Let’s start with the distinction that Barker makes between “junk” insurance and “real” insurance. We were told over and over and over again by Obama and many, many other Democrats that Obamacare allowed us to keep our health insurance plans, if we liked them. There was nothing about, “if you like your health insurance policy and as long as it’s not junk, you can keep your health insurance policy.” Roll the tape:
It’s not that people didn’t understand that their existing health insurance was “junk,” as Barker contends, it was that they were implicitly told just the opposite by Obama and the Democrats.
Barker is also dissembling, or he doesn’t understand how Obamacare works, when he harrumphs that Obamacare is “real” insurance. Actually, by any objective standard it is Obamacare that is “junk insurance.” What makes Obamacare junk is that everyone, no matter what his or her situation, has to buy what Obamcare calls “essential coverage.”
But maternity coverage or pediatric dental care is hardly “essential” to a sixty-something year old couple. It is a waste of their money. Similarly single-male Millenials don’t need maternity coverage. The vast majority of them don’t need diet counseling, another Obamacare essential coverage, either. It is similarly a waste of their money. But under Obamacare it is illegal for an insurance company to sell sixty-year olds or single-males insurance that does not offer maternity coverage or pediatric dental care.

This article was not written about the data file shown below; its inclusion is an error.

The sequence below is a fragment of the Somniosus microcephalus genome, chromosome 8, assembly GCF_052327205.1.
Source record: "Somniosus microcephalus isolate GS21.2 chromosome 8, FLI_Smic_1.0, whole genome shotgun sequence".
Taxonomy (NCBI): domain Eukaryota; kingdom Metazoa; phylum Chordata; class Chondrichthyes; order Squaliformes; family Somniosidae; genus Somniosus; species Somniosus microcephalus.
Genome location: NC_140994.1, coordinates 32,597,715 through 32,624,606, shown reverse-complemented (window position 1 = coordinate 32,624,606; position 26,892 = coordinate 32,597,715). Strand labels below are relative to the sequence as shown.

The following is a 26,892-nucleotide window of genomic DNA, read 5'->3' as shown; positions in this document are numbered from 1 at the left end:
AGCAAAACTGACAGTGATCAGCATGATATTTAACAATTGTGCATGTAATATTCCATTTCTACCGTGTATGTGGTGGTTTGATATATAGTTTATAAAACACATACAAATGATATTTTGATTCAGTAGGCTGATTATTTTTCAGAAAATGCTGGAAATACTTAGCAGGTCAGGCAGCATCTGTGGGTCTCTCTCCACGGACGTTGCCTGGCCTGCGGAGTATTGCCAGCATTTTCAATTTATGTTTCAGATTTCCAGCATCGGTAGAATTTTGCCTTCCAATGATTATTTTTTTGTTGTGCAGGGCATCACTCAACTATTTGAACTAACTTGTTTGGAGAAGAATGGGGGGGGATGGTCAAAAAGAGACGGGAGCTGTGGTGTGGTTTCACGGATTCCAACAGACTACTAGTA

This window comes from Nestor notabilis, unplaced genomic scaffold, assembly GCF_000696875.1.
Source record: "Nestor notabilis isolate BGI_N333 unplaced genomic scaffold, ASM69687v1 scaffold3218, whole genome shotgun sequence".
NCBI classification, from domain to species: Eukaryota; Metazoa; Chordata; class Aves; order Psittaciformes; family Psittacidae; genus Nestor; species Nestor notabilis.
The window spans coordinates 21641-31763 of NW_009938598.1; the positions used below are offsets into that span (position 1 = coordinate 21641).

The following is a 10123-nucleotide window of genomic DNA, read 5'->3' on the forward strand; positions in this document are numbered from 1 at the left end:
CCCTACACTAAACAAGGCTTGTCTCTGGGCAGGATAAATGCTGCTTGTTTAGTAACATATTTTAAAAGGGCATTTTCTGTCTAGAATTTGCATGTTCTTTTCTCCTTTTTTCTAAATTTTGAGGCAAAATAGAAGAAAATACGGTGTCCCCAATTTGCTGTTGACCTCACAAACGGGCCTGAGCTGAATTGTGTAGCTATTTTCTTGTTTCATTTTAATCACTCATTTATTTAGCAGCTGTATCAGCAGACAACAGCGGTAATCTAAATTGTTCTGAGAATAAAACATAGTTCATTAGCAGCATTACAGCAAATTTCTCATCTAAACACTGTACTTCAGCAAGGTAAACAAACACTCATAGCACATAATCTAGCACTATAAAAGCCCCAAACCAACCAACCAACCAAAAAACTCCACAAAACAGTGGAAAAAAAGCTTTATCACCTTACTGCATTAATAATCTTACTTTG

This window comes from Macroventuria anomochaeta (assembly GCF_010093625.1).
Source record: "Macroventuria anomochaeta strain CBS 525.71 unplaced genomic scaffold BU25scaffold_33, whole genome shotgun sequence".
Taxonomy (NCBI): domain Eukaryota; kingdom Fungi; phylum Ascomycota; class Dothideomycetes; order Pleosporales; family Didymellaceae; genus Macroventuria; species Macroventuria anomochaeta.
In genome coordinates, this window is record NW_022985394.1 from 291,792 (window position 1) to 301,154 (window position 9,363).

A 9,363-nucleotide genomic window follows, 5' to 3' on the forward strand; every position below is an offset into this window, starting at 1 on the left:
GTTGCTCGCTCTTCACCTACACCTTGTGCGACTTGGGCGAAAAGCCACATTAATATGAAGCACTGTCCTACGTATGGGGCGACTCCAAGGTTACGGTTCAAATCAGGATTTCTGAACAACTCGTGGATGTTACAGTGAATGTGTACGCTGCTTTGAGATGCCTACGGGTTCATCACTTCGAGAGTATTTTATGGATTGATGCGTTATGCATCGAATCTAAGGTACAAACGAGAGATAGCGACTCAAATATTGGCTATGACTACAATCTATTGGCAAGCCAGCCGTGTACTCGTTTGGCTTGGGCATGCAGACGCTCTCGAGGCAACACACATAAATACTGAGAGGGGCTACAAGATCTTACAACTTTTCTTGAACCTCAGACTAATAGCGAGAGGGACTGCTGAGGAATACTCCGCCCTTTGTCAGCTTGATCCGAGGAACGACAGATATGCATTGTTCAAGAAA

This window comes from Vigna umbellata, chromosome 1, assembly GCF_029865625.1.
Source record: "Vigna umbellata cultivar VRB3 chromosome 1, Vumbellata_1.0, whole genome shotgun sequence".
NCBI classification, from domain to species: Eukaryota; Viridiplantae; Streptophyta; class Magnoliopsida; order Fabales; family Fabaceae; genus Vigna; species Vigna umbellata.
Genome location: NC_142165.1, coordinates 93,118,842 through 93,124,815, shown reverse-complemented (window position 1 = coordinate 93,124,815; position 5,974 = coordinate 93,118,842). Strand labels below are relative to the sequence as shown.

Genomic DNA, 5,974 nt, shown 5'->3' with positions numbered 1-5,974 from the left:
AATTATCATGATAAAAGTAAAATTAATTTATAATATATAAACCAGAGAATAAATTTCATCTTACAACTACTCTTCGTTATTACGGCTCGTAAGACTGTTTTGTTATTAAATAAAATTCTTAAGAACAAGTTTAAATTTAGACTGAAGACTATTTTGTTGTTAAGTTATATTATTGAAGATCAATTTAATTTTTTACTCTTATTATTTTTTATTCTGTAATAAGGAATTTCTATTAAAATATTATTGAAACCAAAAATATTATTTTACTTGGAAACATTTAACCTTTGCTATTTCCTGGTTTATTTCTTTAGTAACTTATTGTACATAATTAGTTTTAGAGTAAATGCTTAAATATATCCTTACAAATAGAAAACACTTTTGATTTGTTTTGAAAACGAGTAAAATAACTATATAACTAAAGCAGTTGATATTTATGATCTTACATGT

Forcing everyone to buy “essential” coverage, which as just shown is actually useless to many, is income redistribution. Obamacare forces some to pay for certain types of health insurance coverage that they neither need nor want so that this coverage can be offered more cheaply to others.